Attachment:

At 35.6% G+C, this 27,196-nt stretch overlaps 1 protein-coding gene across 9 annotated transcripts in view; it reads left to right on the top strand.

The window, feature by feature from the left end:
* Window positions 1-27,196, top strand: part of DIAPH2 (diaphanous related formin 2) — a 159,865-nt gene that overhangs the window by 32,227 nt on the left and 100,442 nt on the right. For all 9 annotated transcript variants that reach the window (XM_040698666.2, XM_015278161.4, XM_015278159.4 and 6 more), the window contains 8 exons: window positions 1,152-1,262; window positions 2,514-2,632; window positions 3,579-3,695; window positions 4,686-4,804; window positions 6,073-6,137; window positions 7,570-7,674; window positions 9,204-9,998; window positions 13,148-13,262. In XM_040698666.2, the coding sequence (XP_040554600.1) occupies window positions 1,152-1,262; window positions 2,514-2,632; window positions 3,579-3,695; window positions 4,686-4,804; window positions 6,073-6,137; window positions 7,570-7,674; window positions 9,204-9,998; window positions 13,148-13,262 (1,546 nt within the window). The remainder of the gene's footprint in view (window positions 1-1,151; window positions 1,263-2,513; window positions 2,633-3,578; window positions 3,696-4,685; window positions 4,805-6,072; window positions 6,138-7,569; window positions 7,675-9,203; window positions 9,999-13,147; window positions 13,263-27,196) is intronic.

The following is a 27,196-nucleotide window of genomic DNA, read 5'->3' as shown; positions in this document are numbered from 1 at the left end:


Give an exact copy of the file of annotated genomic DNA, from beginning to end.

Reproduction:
At 35.6% G+C, this 27,196-nt stretch overlaps 1 protein-coding gene across 9 annotated transcripts in view; it reads left to right on the top strand.

The window, feature by feature from the left end:
* Window positions 1-27,196, top strand: part of DIAPH2 (diaphanous related formin 2) — a 159,865-nt gene that overhangs the window by 32,227 nt on the left and 100,442 nt on the right. For all 9 annotated transcript variants that reach the window (XM_040698666.2, XM_015278161.4, XM_015278159.4 and 6 more), the window contains 8 exons: window positions 1,152-1,262; window positions 2,514-2,632; window positions 3,579-3,695; window positions 4,686-4,804; window positions 6,073-6,137; window positions 7,570-7,674; window positions 9,204-9,998; window positions 13,148-13,262. In XM_040698666.2, the coding sequence (XP_040554600.1) occupies window positions 1,152-1,262; window positions 2,514-2,632; window positions 3,579-3,695; window positions 4,686-4,804; window positions 6,073-6,137; window positions 7,570-7,674; window positions 9,204-9,998; window positions 13,148-13,262 (1,546 nt within the window). The remainder of the gene's footprint in view (window positions 1-1,151; window positions 1,263-2,513; window positions 2,633-3,578; window positions 3,696-4,685; window positions 4,805-6,072; window positions 6,138-7,569; window positions 7,675-9,203; window positions 9,999-13,147; window positions 13,263-27,196) is intronic.

The following is a 27,196-nucleotide window of genomic DNA, read 5'->3' as shown; positions in this document are numbered from 1 at the left end: